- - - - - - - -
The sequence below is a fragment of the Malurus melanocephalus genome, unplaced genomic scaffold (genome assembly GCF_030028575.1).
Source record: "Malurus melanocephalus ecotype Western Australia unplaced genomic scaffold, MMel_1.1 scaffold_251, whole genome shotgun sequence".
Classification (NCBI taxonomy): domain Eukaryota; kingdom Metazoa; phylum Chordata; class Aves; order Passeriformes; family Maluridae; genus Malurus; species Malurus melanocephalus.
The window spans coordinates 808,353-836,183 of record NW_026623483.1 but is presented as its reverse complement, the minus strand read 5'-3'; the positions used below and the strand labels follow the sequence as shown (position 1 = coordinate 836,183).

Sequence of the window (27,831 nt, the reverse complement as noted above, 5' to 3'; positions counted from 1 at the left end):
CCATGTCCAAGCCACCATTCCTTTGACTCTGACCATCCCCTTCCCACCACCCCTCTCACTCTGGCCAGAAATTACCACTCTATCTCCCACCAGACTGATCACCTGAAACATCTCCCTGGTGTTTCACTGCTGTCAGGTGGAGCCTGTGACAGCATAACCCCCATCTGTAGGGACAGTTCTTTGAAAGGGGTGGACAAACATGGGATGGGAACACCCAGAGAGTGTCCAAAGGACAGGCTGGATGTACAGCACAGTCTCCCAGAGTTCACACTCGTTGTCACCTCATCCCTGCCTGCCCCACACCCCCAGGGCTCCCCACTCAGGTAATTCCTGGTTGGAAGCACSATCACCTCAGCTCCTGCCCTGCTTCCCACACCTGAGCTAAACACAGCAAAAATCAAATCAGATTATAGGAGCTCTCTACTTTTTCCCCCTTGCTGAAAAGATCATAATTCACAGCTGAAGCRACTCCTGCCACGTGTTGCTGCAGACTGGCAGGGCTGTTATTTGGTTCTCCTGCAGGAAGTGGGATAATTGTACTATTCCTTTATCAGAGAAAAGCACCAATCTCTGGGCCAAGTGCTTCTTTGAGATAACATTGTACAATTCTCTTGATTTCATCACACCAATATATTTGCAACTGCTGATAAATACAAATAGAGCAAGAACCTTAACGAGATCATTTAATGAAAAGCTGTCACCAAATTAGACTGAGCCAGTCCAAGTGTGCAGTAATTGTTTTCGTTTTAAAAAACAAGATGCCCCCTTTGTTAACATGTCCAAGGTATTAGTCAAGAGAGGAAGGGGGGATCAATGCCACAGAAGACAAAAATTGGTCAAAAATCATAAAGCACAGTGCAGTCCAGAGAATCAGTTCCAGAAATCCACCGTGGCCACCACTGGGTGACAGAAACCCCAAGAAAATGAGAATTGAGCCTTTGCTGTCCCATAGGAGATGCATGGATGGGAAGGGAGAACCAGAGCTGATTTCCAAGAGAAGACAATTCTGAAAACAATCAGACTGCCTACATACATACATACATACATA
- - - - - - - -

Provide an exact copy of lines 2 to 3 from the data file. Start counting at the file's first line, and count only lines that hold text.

Source record: "Malurus melanocephalus ecotype Western Australia unplaced genomic scaffold, MMel_1.1 scaffold_251, whole genome shotgun sequence".
Classification (NCBI taxonomy): domain Eukaryota; kingdom Metazoa; phylum Chordata; class Aves; order Passeriformes; family Maluridae; genus Malurus; species Malurus melanocephalus.